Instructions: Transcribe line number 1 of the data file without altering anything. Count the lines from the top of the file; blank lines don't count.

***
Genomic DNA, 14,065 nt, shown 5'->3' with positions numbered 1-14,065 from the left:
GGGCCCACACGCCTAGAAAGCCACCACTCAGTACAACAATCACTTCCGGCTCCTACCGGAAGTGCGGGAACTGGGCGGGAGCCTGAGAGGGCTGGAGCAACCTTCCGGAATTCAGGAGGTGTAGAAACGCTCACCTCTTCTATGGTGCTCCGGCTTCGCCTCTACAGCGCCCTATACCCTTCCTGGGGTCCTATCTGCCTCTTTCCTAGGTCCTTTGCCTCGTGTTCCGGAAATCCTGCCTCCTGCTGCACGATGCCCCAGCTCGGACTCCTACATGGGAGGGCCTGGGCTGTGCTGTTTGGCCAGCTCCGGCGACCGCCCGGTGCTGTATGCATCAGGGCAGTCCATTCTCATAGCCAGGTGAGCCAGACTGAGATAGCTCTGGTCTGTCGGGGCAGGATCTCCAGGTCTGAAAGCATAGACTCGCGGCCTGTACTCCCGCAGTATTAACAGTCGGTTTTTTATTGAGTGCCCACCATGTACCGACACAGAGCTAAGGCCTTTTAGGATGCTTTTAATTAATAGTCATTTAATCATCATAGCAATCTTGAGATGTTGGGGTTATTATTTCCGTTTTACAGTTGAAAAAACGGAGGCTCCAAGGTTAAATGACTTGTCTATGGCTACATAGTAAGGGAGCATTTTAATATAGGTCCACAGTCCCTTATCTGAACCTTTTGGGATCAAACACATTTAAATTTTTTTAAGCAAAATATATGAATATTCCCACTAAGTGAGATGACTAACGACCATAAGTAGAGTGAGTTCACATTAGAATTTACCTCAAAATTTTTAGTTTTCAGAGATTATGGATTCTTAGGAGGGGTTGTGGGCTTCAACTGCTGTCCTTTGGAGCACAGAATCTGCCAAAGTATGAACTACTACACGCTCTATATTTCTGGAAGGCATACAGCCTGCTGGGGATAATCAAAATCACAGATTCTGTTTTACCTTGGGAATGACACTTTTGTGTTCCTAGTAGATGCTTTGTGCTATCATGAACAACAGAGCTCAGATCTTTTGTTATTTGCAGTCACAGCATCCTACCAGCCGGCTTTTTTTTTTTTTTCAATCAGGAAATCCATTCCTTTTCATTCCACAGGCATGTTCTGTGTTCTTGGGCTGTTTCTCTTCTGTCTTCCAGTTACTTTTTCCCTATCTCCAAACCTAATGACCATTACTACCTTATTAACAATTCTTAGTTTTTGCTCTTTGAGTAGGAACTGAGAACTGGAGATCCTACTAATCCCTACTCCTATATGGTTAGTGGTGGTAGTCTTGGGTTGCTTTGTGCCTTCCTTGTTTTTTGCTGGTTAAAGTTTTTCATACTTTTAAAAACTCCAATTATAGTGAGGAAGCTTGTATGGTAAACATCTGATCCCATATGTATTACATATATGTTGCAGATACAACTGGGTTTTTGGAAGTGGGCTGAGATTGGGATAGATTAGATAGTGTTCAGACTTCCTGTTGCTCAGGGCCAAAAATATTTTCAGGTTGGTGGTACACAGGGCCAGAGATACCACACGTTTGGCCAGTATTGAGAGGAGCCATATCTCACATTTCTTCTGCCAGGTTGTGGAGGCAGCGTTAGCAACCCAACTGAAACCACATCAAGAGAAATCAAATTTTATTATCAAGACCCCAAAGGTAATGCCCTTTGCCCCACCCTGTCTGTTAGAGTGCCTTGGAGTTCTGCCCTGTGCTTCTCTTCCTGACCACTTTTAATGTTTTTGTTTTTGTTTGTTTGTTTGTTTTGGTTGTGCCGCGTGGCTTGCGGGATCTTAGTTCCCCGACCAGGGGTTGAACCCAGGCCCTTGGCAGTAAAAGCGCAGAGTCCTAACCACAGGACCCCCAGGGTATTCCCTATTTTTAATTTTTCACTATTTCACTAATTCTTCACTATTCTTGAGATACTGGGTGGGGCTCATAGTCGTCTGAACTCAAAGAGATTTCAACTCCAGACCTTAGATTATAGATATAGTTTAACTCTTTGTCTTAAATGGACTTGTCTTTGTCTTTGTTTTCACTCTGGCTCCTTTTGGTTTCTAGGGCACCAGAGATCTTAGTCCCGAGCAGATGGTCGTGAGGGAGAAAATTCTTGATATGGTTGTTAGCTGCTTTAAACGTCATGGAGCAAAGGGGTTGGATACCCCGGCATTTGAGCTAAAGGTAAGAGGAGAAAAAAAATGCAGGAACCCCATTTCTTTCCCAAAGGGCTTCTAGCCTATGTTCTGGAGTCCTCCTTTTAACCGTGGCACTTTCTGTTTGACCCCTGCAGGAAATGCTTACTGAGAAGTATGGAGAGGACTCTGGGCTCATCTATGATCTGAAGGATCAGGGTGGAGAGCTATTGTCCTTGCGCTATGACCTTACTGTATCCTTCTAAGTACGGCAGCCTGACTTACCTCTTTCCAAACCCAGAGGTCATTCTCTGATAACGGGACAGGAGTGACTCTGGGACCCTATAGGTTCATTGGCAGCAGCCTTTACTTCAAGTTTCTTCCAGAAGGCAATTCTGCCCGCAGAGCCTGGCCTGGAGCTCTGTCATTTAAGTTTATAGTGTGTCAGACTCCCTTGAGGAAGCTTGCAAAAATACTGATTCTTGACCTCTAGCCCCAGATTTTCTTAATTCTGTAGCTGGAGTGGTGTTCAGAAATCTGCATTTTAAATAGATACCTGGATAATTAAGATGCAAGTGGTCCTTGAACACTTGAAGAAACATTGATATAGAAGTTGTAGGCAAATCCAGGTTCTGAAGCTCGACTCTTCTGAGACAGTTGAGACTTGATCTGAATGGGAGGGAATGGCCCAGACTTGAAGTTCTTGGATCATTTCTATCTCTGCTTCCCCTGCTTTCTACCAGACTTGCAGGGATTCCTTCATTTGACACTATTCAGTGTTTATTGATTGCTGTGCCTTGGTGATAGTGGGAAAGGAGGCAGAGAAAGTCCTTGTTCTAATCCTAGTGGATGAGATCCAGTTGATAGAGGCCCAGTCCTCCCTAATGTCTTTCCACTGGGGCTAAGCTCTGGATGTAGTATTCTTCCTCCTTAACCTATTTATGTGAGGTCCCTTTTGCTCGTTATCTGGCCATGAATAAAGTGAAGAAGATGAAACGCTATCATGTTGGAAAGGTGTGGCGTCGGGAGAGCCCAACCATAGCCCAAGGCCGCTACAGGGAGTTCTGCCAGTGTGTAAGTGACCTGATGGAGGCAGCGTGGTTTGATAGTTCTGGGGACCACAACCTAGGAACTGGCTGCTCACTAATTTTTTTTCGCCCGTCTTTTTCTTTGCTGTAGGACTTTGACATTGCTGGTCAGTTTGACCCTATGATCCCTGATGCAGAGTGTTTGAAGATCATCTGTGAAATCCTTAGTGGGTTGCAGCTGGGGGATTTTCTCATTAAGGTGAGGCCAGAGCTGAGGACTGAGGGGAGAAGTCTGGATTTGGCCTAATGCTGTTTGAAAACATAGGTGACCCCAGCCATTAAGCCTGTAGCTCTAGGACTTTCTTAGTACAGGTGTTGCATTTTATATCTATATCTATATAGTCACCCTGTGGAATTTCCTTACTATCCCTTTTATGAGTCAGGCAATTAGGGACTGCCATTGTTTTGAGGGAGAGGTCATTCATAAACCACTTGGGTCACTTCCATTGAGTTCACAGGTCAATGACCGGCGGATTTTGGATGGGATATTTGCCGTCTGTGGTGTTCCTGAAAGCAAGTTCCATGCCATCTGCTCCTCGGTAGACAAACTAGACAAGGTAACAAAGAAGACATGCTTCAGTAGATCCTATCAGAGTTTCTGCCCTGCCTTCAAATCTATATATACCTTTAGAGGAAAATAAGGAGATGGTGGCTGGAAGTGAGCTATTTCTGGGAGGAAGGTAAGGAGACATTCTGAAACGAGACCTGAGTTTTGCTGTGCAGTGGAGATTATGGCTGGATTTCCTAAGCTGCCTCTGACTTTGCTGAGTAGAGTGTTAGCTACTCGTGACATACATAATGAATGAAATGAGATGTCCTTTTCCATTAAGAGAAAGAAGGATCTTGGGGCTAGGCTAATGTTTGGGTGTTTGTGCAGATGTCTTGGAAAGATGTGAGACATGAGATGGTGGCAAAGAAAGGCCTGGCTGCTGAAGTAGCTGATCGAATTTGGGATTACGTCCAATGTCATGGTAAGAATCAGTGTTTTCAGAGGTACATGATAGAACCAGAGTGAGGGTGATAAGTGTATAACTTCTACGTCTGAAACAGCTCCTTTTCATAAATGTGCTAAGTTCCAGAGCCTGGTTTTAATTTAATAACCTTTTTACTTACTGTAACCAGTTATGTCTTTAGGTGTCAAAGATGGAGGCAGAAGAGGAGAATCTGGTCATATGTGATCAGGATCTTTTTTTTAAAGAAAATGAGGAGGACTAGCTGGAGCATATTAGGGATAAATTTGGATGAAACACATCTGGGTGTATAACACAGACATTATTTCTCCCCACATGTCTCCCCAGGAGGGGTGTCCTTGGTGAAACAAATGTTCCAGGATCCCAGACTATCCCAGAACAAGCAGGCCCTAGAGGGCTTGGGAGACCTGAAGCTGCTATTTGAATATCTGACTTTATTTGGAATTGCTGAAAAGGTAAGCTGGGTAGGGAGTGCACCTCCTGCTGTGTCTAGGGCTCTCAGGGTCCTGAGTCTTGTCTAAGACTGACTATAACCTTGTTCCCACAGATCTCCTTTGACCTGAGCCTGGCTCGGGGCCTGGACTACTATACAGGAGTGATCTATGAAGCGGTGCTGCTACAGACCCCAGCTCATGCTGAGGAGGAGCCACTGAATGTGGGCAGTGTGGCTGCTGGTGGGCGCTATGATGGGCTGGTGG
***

Genomic DNA, 14,065 nt, shown 5'->3' with positions numbered 1-14,065 from the left: